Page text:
"Last Action Hero
: $1 million (estimated)
: A movie-loving kid is magically transported into his favorite action movie; later, that same kid brings his beloved action star out of the movie and into the real world.
What About It?
A goofy, satirical, and warm-hearted spec by Zak Penn
and Adam Leff
, "Last Action Hero" was soon put through the Hollywood script-doctoring machine and eventually wound up on the desk of Black and his writing partner David Arnott
. Black described his work
on the film to Empire Magazine, saying, "...[we] were to take this very small script, where not a lot happens, and beef it up into a summer movie, with lots of set-ups and pay-offs and reversals. Zak seemed to think that we ruined his script but I was actually quite fond of what we came up with." Black really pushed the movie-within-a-movie conceit, saying, "We had a silly gag where Slater reaches up, grabs a scratch on the film, and stabs a villain with it." Columbia was evidently not as thrilled with Black's contributions as they had let on, and when "Die Hard" director John McTiernan
took hold of the project, a number of other writers (including big guns like "Chinatown
" scribe Robert Towne
) were brought on to try to fix something that was fundamentally broken beyond repair (Black attributes the failure of the movie largely to McTiernan's decisions and described the final product as "a jarring, random collection of scenes"). Penn, who had started the script after going to the MPAA library and reading all of Black's scripts, said the entire experience was unfortunate and otherworldly: "It was this surreal moment of, ‘We’re parodying this guy, and now he’s been hired to rewrite us.’ It was just a strange, strange occurrence."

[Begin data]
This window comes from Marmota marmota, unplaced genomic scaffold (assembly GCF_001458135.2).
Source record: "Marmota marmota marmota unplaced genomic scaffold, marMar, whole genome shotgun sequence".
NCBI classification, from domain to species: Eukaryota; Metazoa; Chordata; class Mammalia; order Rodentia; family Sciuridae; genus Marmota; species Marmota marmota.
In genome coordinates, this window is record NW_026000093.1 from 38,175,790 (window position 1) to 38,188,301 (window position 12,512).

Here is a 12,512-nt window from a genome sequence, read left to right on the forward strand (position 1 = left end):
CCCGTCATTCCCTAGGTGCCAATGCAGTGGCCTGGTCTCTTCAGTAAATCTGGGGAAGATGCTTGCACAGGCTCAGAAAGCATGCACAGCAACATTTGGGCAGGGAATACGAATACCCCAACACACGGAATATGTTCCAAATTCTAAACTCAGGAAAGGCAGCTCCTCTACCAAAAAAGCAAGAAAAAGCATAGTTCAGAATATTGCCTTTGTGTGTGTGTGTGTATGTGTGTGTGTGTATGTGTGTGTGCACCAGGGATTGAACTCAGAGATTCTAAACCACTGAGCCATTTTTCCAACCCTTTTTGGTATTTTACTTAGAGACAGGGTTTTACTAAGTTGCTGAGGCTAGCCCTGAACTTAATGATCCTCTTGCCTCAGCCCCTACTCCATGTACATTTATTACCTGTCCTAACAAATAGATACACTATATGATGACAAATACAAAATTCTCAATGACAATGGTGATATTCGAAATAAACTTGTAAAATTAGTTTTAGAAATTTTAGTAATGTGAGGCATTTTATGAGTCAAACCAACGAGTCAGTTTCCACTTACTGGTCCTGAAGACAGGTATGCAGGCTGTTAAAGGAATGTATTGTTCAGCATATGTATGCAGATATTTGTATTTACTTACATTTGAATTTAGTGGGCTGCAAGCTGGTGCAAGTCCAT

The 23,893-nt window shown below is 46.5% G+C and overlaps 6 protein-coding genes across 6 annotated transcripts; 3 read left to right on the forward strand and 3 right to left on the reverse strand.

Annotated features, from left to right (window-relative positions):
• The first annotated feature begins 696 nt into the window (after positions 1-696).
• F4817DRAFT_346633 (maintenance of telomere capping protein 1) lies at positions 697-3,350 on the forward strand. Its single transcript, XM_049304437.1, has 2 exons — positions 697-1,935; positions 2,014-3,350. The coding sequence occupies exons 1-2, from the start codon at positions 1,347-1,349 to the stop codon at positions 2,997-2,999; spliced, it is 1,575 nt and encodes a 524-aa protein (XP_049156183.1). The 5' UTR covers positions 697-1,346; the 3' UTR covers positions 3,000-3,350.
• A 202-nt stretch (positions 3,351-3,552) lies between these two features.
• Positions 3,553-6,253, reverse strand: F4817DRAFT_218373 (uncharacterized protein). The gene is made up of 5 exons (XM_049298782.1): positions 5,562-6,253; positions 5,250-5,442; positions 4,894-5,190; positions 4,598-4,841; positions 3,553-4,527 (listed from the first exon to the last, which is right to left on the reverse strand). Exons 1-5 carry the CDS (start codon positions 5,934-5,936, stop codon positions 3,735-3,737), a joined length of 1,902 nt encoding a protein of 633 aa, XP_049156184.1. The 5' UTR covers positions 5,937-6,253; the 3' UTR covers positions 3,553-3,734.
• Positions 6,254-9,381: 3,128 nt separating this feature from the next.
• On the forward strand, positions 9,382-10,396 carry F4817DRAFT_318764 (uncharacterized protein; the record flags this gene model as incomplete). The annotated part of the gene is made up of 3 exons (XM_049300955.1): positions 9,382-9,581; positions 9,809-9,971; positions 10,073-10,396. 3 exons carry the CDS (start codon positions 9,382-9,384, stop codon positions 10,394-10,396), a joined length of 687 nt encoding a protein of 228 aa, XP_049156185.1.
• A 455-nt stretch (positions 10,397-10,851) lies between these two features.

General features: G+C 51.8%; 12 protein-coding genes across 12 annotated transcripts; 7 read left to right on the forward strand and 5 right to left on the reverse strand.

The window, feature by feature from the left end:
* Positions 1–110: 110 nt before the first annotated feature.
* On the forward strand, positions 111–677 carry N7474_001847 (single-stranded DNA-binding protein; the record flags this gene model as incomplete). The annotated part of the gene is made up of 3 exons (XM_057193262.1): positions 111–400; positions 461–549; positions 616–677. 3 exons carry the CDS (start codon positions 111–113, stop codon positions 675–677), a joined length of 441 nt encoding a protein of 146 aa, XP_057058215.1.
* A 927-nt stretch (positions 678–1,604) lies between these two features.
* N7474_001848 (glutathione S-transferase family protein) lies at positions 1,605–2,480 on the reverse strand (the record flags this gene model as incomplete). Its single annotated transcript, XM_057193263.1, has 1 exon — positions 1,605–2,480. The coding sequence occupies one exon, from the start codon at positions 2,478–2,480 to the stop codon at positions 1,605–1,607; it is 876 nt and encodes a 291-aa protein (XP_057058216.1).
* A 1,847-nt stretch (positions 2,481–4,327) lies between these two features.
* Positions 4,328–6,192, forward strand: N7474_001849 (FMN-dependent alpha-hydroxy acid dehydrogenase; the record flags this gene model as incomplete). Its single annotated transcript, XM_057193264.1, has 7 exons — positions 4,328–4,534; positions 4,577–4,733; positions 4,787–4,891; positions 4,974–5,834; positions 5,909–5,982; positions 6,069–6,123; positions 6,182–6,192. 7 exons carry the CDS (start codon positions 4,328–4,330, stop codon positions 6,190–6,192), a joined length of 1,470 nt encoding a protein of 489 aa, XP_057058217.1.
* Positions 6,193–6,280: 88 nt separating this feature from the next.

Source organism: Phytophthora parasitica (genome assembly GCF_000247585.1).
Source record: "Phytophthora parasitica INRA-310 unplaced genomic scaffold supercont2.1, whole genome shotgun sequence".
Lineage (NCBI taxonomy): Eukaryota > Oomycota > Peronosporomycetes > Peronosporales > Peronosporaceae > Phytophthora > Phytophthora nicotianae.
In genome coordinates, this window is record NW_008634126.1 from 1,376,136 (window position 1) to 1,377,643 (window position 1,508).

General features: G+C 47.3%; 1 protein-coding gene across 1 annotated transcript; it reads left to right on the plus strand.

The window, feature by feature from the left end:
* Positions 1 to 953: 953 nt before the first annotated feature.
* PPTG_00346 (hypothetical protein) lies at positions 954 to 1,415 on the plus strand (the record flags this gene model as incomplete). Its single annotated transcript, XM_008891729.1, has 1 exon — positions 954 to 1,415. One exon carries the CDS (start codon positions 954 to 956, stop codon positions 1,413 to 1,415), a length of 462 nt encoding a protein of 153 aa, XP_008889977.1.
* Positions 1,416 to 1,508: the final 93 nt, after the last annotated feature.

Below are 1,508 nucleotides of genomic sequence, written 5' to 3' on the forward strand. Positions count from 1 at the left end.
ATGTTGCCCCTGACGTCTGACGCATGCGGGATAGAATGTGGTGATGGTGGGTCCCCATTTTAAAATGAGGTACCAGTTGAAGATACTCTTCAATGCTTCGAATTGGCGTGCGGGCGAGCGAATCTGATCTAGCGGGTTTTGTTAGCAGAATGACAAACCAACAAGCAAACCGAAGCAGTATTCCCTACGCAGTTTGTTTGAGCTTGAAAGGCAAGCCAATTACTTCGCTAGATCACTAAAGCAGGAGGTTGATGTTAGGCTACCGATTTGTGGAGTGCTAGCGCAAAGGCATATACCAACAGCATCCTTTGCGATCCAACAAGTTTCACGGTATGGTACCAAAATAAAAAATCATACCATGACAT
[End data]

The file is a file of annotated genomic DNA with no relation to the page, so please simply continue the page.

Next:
: A mismatched pair of LAPD detectives (both of them Vietnam vets) team to take down drug smugglers in Los Angeles who have a connection to the detectives’ past.
What About It?
The sale of deranged buddy cop script “Lethal Weapon” for a quarter of a million dollars, from a 23-year-old kid who had just graduated UCLA, was the moment Shane Black as we know him today was born. All of the trademarks of his work are evident in this very first screenplay – witty banter laced with profanity, reversals, reveals, a loopy plot that doesn’t make much sense if you hold it up to any kind of scrutiny but it’s so fun you never will, a Christmas-time setting – less tightly controlled and mannered in his later scripts, but still there. (Director Richard Donner
and producer Joel Silver helped wrangle in the script that everyone thought was brilliant but slightly unwieldy.) Black became the icon for every maître d with a script tucked underneath his podium – not only did “Lethal Weapon” get sold for top dollar -- particularly for a first time writer -- but it attracted top talent like Mel Gibson
and Danny Glover
and became an international sensation that spawned three equally lucrative sequels. The movie is largely considered a classic because of Black’s script, and the subsequent films were less successfully, critically and commercially, because Black wasn’t there and the crazed madness of the original kept getting watered down. “Lethal Weapon” was such a sensation that Black was paid $125,000 just to come up with the idea for the sequel, although little (if anything) from that made it into the final film. Still, the money from “Lethal Weapon 2” is probably about what he made off of…
“Kiss Kiss Bang Bang
Price: Unknown (but probably very, very little)